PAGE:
The Internet is not much help. Forums only focus on rescuing abandoned nests. Meanwhile Peter and Paul close their eyes more often. I read that incubation does not start until the last egg is laid. H puts on swimming goggles and pulls a hood tight around her face. She holds the broom out in front of her and quickly jabs the nest. Peter and Paul seem to increase the weight of their bodies. The nest barely moves. H tries again. Her own body is clenched, working hard against her desperation. This time she holds the broom underneath the nest and slowly tips it to one side. Peter and Paul flap their wings, trying to alter the descent. They are forced to hover mid-air and then land, panicked, on the railings opposite. H ushers me over to count the contents. Five eggs, tough and pale. 

 

*

 

The replica eggs arrive, unnervingly similar. H is ecstatic. She emails a picture of all five nestled in her hand with the line THEY ARRIVED!!!! I wonder why she does not just get rid of the real eggs and leave the nest empty. Peter and Paul might be encouraged to take their grief elsewhere. Now is not the time to change your mind. H kisses my cheek. You see this way is better, this way they won’t grieve at all. What happens when the eggs don’t hatch? She refreshes her inbox. I don’t think time works that way for pigeons. It isn’t linear. She refreshes her inbox again. Eventually they will just give up on the replica eggs. By then, it will be winter. 

 

*

 

Outside dawn is a hairline fracture. The room will soon be large with summer light. I light a candle then blow it out. The scene does not require more ritual. H holds a replica egg to the sun and slowly turns it. Amazing, what he’s done, just amazing. She offers me either the job of tilting the nest or the job of removing the eggs. Love, or at least falling in love, is to be eternally implicated. I choose to remove the eggs. This is what I have already rehearsed.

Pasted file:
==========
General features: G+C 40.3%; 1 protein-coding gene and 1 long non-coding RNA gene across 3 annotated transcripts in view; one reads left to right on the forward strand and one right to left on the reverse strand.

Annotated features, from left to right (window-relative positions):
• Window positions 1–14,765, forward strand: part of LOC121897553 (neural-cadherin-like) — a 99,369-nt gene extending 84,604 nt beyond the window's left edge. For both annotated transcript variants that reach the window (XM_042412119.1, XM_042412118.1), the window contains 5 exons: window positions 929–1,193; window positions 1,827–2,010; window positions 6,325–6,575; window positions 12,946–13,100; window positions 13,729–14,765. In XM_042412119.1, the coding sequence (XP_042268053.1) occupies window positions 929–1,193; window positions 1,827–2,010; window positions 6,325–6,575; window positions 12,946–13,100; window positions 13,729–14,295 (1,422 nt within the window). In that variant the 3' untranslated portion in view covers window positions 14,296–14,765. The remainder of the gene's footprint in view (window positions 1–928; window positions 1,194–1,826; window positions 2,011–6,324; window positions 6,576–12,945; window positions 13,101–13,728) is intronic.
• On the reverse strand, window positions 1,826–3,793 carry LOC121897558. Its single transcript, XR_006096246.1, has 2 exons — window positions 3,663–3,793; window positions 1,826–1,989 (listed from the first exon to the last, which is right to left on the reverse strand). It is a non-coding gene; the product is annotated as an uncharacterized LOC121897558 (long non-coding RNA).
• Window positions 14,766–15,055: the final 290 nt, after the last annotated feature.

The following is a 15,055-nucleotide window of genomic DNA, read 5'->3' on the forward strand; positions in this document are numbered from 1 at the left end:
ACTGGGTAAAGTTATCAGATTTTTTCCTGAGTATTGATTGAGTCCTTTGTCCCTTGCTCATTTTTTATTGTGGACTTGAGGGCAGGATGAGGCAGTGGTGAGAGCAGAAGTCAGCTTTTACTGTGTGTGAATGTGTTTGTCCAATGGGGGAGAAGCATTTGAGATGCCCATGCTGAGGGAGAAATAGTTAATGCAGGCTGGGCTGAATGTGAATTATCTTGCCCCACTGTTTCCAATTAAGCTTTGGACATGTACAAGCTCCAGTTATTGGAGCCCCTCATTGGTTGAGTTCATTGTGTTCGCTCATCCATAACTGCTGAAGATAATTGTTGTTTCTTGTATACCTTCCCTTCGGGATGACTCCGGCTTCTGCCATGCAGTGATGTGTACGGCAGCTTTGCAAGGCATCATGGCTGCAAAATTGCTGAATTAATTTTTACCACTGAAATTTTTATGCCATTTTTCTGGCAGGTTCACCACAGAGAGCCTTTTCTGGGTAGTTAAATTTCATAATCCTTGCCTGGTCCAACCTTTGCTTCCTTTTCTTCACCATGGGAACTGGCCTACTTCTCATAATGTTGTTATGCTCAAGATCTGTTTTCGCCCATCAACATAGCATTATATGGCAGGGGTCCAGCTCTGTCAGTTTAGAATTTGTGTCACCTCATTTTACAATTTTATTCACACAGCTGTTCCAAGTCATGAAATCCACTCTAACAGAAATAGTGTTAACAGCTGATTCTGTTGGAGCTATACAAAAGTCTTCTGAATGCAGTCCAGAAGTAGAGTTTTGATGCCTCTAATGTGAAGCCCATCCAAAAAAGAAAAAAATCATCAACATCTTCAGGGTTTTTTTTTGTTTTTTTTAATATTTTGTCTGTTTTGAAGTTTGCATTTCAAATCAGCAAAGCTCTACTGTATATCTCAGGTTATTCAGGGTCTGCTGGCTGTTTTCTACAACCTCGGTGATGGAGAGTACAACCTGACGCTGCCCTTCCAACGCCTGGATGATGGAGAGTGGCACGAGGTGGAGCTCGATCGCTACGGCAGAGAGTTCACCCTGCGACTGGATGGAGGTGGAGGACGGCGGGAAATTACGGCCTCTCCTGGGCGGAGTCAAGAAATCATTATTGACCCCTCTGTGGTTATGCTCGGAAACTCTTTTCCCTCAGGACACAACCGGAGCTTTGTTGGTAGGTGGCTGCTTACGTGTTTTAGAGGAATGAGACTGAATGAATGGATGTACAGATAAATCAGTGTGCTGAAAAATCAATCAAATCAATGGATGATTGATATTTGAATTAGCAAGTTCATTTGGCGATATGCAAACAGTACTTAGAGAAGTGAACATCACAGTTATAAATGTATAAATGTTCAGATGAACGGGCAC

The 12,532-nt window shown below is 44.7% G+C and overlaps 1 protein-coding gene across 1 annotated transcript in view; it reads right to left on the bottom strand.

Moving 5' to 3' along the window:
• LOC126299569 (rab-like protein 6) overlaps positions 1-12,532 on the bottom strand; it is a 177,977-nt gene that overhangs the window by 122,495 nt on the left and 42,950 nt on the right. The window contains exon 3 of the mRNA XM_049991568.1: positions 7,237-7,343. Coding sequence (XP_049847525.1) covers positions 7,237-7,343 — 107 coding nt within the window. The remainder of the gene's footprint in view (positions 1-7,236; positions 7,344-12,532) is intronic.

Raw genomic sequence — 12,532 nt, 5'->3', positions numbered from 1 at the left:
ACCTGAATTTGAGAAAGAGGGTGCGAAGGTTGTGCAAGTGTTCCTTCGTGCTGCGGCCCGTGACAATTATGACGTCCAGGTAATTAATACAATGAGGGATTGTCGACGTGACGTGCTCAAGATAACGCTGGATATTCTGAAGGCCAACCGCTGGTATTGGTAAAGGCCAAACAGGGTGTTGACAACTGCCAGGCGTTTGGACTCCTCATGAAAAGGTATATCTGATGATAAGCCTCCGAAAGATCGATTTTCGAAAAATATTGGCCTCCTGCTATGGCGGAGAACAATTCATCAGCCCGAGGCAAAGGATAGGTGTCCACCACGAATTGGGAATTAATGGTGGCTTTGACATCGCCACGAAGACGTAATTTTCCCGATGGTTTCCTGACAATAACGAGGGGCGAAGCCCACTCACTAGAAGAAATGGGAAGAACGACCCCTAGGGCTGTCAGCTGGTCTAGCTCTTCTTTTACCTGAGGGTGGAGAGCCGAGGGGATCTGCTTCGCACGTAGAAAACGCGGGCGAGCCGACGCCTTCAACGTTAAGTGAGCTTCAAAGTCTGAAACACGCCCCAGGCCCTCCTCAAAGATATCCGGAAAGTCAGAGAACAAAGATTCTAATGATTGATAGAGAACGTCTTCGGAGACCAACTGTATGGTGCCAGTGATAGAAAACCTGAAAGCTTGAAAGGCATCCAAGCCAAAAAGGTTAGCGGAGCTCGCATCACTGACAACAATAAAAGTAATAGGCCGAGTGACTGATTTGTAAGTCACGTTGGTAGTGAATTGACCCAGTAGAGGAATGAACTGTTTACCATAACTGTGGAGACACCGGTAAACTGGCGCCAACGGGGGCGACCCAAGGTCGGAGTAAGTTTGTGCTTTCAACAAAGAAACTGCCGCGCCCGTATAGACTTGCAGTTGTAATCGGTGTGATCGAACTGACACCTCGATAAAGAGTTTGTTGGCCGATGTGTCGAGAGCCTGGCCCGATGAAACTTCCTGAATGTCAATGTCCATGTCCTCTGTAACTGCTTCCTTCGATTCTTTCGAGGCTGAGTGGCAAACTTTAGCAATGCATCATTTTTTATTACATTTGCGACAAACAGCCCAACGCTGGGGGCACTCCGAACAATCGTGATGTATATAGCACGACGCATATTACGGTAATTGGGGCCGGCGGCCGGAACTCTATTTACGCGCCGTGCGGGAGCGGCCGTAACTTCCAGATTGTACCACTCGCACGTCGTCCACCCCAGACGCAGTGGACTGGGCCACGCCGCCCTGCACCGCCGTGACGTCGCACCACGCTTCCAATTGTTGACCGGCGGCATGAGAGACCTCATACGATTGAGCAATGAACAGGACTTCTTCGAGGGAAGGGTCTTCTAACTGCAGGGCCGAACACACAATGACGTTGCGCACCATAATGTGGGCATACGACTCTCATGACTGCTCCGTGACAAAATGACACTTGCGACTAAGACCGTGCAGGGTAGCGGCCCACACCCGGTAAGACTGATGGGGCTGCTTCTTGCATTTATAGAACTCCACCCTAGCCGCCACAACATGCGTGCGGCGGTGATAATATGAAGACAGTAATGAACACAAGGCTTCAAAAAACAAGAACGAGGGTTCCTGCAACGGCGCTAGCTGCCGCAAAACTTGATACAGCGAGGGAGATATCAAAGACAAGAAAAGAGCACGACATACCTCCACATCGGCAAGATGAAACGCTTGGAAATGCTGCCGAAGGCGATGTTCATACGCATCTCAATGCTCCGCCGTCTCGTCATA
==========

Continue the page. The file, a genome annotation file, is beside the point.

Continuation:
OK then here is the plan. H’s mouth is full of toast. I will go in first and jab. She swallows. Presses her forefinger to the plate to trap each last crumb. Then you take the real eggs and I will put in the replicas, deal? Deal. Each crumb is sucked free. She puts the replicas in the pockets of her tracksuit. Three in the left, two in the right. Do you want a pair of these? A second pair of googles is offered. No. Suit yourself. This time she pulls up her hood, tightens, and snaps the goggles over the top. What do you think? Very good. Isn’t it though? She begins a performance, dancing awkwardly, swinging her hips, flicking each pocket of eggs front and back, front and back. 

 

*

 

Pointlessly I carry the eggs carefully. H is jittery behind me, twice stepping on the backs of my heels. I balance the five eggs on the kitchen countertop. They wobble and skid across the smooth surface. The palm of my hand is still warm. Peter and Paul did not seem to notice. Already they are settled on the replicas, the nest swaying slightly from the broom’s impact. Without warning H brings a serving spoon down upon each egg. She wipes up the syrupy insides with toilet paper. The breaking sound is small, masked by the force of the serving spoon against the plastic. I expect a smell, however faint, but there is none. 


ABOUT THE CONTRIBUTOR

is a writer based in Glasgow. In 2020 they were runner up in the Ivan Juritz Prize. They are interested in the way text holds onto, and releases, the queer body.